Friday, June 02, 2023

The New GOP Voting Law: Gumming the Works, Slowing the Process


The main takeaways from S747, "Election Law Changes":

Gone: the 3-day "grace period" for getting your mail-in ballot to count. Under Ralph Hise's new proposed law, if your ballot isn't in the hands of your local Board of Elections office by the evening of Election Day, it'll get tossed.

The new law will make same-day-registrants vote a provisional ballot, a more time-consuming process that will slow up lines to vote.

The proposed new law will require local elections boards to acquire and use signature verification software for absentee ballots. It would require signature verifications for mail-in ballots — in addition to the current rules that also require two witnesses. We're seeking clarification if signature verification is only for mail-in absentee ballots or would also include those who are voting during early voting (which is also technically "absentee" voting). Since a voter now has to present ID at the time of voting, and they are directly signing their Authorization to Vote form upon check-in, why would signature verification be required as an added step? But it would be very much "on brand" for the Republicans to gum up the works further and sow confusion.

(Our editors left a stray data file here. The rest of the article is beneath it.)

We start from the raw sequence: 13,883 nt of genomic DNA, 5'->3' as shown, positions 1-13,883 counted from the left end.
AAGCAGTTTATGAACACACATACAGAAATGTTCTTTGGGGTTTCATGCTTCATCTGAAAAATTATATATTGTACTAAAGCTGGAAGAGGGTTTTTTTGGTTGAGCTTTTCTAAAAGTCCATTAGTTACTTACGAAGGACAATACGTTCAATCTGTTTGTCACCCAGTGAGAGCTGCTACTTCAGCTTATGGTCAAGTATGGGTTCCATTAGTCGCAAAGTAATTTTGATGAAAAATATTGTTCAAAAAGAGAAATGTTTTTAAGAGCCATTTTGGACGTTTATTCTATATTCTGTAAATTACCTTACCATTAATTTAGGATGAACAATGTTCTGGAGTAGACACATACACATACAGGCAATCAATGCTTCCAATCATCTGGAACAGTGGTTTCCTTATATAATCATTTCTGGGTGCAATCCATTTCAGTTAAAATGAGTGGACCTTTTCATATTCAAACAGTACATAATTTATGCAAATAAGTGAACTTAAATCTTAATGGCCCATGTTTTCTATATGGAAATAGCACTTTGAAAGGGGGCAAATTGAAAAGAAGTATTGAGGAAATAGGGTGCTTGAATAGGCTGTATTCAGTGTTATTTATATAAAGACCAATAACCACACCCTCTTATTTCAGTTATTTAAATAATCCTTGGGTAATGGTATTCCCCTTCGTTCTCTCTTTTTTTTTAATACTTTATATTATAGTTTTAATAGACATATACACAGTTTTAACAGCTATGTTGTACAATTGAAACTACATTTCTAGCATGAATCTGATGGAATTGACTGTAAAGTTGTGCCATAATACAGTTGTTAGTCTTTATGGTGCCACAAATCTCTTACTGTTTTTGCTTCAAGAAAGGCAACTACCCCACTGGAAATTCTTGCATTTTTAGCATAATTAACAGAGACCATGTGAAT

Signature verification for absentee balloting is probably of some concern for elderly voters, who tend disproportionately to favor absentee-by-mail and whose handwriting undergoes major changes through aging.

One major change that will surely be of use to election deniers: any registered voter in a county can now challenge any other voter. They do not have to be from the challenged voter's precinct.

Hise and the boys continue to cry "voter fraud" and "election integrity" as reasons for making voting harder. Voter fraud is rare; a 2016 audit by North Carolina officials found just two cases of voter impersonation in that year’s elections, out of 4.8 million ballots cast. When voter fraud has been a major issue in North Carolina, ironically, it's been voter fraud by Republicans: In 2018 North Carolina had to re-do a Congressional election because a campaign consultant for the Republican candidate was accused of submitting hundreds of fraudulent mail-in ballots. McCrae Dowless, the accused fixer, died last year while awaiting trial.

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